university education; lack of access to all sorts of knowledge; and
lack of access to information about markets for agricultural
need ICTs to mobilize constituencies when the election comes or when
there is a special need to advocate or lobby the policy makers and
decision-makers in line with good governance. We need e-medicine and
many medical applications that can save lives. In a country as big as
western Europe but with no infrastructure, ICTs can save lives. …
I can go on and on about letting people understand how critical ICT
access is for the DRC.
can also help in development sectors such as agriculture, with
farmers' training, sharing of knowledge on agricultural technologies
and networking among farmers and buyers. This would have a positive
impact on rural women. Access to social services and healthcare
services remains a challenge for most African countries, ICTs could
be used for tele-medicine to alleviate some problems; to provide
health care to populations and help reduce maternal morbidity and
Who promotes the issue of ICT access in the DRC and how is this done?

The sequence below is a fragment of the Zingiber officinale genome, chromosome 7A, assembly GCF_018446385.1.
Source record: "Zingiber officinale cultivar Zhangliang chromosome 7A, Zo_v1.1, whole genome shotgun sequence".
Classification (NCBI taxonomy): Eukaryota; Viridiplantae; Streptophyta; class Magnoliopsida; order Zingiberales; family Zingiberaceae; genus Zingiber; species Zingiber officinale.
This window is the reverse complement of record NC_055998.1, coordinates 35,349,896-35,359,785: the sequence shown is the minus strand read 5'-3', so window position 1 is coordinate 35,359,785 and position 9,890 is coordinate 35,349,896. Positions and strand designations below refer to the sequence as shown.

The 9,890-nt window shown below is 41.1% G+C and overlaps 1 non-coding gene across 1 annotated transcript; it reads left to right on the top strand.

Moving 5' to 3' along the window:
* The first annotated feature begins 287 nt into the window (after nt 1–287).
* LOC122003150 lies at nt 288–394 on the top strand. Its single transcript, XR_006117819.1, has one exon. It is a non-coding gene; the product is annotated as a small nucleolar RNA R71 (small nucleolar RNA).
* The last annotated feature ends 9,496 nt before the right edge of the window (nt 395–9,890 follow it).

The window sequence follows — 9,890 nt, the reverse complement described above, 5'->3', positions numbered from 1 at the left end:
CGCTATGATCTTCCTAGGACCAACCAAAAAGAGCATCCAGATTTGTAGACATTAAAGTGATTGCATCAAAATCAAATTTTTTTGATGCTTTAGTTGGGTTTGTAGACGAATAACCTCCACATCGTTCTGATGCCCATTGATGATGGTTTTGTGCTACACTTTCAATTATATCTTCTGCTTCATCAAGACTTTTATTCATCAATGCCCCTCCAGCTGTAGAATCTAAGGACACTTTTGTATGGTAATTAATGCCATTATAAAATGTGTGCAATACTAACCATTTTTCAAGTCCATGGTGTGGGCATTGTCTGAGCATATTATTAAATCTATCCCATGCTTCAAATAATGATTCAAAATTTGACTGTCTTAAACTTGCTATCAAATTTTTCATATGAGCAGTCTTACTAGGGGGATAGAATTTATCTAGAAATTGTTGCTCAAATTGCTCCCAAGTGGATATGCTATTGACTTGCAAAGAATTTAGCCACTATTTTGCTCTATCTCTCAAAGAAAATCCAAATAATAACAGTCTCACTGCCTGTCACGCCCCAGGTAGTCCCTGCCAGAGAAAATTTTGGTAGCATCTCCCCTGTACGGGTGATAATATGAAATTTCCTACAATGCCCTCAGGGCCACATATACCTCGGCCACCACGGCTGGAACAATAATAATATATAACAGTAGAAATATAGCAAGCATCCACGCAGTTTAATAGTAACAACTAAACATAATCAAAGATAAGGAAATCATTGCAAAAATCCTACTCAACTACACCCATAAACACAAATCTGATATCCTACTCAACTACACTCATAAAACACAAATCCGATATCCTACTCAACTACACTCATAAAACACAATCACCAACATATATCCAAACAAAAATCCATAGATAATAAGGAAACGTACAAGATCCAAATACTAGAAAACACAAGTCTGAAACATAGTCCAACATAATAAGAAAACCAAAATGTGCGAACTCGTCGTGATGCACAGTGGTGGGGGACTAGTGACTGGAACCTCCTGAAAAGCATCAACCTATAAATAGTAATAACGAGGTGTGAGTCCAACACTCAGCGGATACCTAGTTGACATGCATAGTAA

There are many people promoting ICT access but it is not done in a
systematic way. The United Nations Economic Commission for Africa (
UNECA) came up with a National
Information and Communication Infrastructure (NICI) plan
to standardize what we are doing in-country with what was agreed
internationally during the World Summit on the Information Society.
The World Bank presented a sectoral policy on telecom. Some funders
have started discussions on infrastructure saying that we don’t
need a policy before infrastructure. Some civil society organizations
are also advocating for a national ICT plan before going into
sectoral planning. Where have all these led us?
has been concretely accomplished after more than four years! I like
very much the work of the civil society but we need political will to
make things happen. We have so many people, many funders willing to
help because they know that developing ICTs in DRC can benefit the
whole region. However, when they find out that there is nothing
concretely done in the country, they just give up or postpone